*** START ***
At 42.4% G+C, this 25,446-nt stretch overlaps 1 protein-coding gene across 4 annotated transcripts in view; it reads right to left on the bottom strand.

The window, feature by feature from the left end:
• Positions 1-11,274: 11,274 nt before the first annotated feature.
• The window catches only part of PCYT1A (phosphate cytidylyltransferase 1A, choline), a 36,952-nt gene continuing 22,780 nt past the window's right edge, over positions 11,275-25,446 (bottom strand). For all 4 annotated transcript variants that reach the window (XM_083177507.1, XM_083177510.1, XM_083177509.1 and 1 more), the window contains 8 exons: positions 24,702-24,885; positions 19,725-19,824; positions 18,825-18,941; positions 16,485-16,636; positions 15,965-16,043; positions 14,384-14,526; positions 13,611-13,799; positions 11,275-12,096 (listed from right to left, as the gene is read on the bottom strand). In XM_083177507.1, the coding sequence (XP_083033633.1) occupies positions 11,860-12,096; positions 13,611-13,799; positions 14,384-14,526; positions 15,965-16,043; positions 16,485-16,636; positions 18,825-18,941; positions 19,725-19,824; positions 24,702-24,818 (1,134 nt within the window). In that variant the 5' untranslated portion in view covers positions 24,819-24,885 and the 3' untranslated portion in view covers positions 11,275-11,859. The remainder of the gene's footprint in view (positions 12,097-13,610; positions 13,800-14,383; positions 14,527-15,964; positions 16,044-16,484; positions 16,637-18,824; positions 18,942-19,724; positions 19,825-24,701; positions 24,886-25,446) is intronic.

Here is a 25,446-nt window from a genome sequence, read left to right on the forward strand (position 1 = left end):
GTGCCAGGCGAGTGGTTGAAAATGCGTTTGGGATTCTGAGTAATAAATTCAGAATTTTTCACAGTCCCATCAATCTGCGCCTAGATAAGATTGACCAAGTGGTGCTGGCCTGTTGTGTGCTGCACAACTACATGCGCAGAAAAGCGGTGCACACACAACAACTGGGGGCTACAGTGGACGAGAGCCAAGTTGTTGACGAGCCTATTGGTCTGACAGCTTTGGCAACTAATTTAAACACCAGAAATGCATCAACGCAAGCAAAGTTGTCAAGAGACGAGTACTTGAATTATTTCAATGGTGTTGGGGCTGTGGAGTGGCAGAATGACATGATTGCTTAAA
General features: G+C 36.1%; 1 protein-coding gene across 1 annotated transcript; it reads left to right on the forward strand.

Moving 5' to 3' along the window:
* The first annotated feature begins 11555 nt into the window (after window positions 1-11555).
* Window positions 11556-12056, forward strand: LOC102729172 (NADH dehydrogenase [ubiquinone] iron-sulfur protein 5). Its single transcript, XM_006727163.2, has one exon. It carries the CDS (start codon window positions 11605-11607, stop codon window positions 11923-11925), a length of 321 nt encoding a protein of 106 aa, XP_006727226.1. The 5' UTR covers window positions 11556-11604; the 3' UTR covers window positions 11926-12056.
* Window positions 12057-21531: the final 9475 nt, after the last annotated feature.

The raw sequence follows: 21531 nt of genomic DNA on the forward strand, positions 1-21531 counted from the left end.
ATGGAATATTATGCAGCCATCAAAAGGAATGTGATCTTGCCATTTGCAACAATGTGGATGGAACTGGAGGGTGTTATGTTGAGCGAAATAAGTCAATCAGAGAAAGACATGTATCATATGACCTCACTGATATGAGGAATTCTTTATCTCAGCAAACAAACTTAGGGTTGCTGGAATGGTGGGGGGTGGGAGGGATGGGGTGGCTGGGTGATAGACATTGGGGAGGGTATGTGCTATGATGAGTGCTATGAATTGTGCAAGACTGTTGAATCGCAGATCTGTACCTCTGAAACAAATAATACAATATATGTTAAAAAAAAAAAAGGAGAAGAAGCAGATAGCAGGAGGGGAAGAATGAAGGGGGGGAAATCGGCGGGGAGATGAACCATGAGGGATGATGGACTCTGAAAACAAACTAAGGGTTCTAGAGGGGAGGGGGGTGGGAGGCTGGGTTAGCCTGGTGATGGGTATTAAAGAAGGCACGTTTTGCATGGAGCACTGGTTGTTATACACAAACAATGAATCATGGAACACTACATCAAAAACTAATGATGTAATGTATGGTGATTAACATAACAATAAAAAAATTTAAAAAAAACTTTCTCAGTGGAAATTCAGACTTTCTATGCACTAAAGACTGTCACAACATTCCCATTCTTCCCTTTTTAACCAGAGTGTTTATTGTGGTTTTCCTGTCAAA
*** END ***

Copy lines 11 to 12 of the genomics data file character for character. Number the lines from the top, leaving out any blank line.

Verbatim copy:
* Window positions 12057-21531: the final 9475 nt, after the last annotated feature.

The raw sequence follows: 21531 nt of genomic DNA on the forward strand, positions 1-21531 counted from the left end.